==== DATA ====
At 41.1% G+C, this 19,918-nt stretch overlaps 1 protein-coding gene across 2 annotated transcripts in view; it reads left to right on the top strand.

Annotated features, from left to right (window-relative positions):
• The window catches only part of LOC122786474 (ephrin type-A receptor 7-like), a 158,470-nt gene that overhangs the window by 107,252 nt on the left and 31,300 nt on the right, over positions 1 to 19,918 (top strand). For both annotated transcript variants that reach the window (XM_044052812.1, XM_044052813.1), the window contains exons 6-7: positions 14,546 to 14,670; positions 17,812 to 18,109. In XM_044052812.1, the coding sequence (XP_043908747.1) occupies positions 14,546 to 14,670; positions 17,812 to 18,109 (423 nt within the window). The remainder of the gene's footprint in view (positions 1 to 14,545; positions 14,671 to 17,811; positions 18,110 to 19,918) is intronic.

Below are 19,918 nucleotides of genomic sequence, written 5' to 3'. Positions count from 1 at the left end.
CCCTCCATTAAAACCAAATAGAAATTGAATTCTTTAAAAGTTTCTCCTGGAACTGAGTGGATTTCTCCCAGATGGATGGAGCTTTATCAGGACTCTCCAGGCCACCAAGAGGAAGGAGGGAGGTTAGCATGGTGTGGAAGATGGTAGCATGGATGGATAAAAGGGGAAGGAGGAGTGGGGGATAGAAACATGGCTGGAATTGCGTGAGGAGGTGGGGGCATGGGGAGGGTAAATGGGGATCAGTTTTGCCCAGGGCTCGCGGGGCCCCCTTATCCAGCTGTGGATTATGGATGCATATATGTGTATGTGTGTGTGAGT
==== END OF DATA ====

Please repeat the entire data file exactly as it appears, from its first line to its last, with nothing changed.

At 41.1% G+C, this 19,918-nt stretch overlaps 1 protein-coding gene across 2 annotated transcripts in view; it reads left to right on the top strand.

Annotated features, from left to right (window-relative positions):
• The window catches only part of LOC122786474 (ephrin type-A receptor 7-like), a 158,470-nt gene that overhangs the window by 107,252 nt on the left and 31,300 nt on the right, over positions 1 to 19,918 (top strand). For both annotated transcript variants that reach the window (XM_044052812.1, XM_044052813.1), the window contains exons 6-7: positions 14,546 to 14,670; positions 17,812 to 18,109. In XM_044052812.1, the coding sequence (XP_043908747.1) occupies positions 14,546 to 14,670; positions 17,812 to 18,109 (423 nt within the window). The remainder of the gene's footprint in view (positions 1 to 14,545; positions 14,671 to 17,811; positions 18,110 to 19,918) is intronic.

Below are 19,918 nucleotides of genomic sequence, written 5' to 3'. Positions count from 1 at the left end.
CCCTCCATTAAAACCAAATAGAAATTGAATTCTTTAAAAGTTTCTCCTGGAACTGAGTGGATTTCTCCCAGATGGATGGAGCTTTATCAGGACTCTCCAGGCCACCAAGAGGAAGGAGGGAGGTTAGCATGGTGTGGAAGATGGTAGCATGGATGGATAAAAGGGGAAGGAGGAGTGGGGGATAGAAACATGGCTGGAATTGCGTGAGGAGGTGGGGGCATGGGGAGGGTAAATGGGGATCAGTTTTGCCCAGGGCTCGCGGGGCCCCCTTATCCAGCTGTGGATTATGGATGCATATATGTGTATGTGTGTGTGAGT